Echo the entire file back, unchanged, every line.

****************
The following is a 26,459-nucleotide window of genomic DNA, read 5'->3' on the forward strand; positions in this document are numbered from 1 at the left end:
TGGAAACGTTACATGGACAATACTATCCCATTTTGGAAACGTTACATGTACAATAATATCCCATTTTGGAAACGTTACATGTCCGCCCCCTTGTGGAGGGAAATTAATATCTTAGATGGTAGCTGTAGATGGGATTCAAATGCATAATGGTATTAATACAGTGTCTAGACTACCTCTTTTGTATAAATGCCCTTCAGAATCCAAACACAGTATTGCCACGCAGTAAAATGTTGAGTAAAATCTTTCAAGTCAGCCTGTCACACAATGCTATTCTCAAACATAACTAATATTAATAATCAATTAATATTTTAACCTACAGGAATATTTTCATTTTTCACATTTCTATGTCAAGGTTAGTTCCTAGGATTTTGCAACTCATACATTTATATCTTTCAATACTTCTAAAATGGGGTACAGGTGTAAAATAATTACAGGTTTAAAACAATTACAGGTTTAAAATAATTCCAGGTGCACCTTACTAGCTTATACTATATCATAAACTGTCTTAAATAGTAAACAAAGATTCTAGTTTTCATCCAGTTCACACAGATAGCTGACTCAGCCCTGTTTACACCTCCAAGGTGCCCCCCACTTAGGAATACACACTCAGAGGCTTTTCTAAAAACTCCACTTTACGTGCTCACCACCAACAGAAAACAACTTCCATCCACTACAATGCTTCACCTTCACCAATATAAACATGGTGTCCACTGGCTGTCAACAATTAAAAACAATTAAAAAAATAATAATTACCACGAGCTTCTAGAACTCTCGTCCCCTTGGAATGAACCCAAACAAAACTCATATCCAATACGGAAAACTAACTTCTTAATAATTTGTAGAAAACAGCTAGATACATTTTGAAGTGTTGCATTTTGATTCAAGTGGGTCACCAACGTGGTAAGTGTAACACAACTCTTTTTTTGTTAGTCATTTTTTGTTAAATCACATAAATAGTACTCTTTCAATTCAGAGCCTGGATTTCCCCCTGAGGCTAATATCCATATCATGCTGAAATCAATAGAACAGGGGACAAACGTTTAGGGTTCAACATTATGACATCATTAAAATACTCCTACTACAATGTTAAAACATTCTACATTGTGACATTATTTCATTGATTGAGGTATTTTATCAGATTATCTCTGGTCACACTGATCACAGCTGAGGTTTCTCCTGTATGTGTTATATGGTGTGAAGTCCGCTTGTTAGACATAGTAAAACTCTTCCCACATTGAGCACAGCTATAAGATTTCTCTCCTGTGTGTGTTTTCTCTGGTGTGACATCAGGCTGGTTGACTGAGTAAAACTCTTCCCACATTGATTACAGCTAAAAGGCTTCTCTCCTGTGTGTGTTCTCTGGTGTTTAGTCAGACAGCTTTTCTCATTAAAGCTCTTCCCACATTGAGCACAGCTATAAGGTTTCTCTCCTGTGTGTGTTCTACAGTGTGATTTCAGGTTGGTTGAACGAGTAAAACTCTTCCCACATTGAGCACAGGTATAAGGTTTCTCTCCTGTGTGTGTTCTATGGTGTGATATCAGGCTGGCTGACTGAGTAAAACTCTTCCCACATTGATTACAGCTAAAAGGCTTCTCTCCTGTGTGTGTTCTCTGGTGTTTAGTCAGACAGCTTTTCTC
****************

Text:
The following is a 26,459-nucleotide window of genomic DNA, read 5'->3' on the forward strand; positions in this document are numbered from 1 at the left end:
TGGAAACGTTACATGGACAATACTATCCCATTTTGGAAACGTTACATGTACAATAATATCCCATTTTGGAAACGTTACATGTCCGCCCCCTTGTGGAGGGAAATTAATATCTTAGATGGTAGCTGTAGATGGGATTCAAATGCATAATGGTATTAATACAGTGTCTAGACTACCTCTTTTGTATAAATGCCCTTCAGAATCCAAACACAGTATTGCCACGCAGTAAAATGTTGAGTAAAATCTTTCAAGTCAGCCTGTCACACAATGCTATTCTCAAACATAACTAATATTAATAATCAATTAATATTTTAACCTACAGGAATATTTTCATTTTTCACATTTCTATGTCAAGGTTAGTTCCTAGGATTTTGCAACTCATACATTTATATCTTTCAATACTTCTAAAATGGGGTACAGGTGTAAAATAATTACAGGTTTAAAACAATTACAGGTTTAAAATAATTCCAGGTGCACCTTACTAGCTTATACTATATCATAAACTGTCTTAAATAGTAAACAAAGATTCTAGTTTTCATCCAGTTCACACAGATAGCTGACTCAGCCCTGTTTACACCTCCAAGGTGCCCCCCACTTAGGAATACACACTCAGAGGCTTTTCTAAAAACTCCACTTTACGTGCTCACCACCAACAGAAAACAACTTCCATCCACTACAATGCTTCACCTTCACCAATATAAACATGGTGTCCACTGGCTGTCAACAATTAAAAACAATTAAAAAAATAATAATTACCACGAGCTTCTAGAACTCTCGTCCCCTTGGAATGAACCCAAACAAAACTCATATCCAATACGGAAAACTAACTTCTTAATAATTTGTAGAAAACAGCTAGATACATTTTGAAGTGTTGCATTTTGATTCAAGTGGGTCACCAACGTGGTAAGTGTAACACAACTCTTTTTTTGTTAGTCATTTTTTGTTAAATCACATAAATAGTACTCTTTCAATTCAGAGCCTGGATTTCCCCCTGAGGCTAATATCCATATCATGCTGAAATCAATAGAACAGGGGACAAACGTTTAGGGTTCAACATTATGACATCATTAAAATACTCCTACTACAATGTTAAAACATTCTACATTGTGACATTATTTCATTGATTGAGGTATTTTATCAGATTATCTCTGGTCACACTGATCACAGCTGAGGTTTCTCCTGTATGTGTTATATGGTGTGAAGTCCGCTTGTTAGACATAGTAAAACTCTTCCCACATTGAGCACAGCTATAAGATTTCTCTCCTGTGTGTGTTTTCTCTGGTGTGACATCAGGCTGGTTGACTGAGTAAAACTCTTCCCACATTGATTACAGCTAAAAGGCTTCTCTCCTGTGTGTGTTCTCTGGTGTTTAGTCAGACAGCTTTTCTCATTAAAGCTCTTCCCACATTGAGCACAGCTATAAGGTTTCTCTCCTGTGTGTGTTCTACAGTGTGATTTCAGGTTGGTTGAACGAGTAAAACTCTTCCCACATTGAGCACAGGTATAAGGTTTCTCTCCTGTGTGTGTTCTATGGTGTGATATCAGGCTGGCTGACTGAGTAAAACTCTTCCCACATTGATTACAGCTAAAAGGCTTCTCTCCTGTGTGTGTTCTCTGGTGTTTAGTCAGACAGCTTTTCTC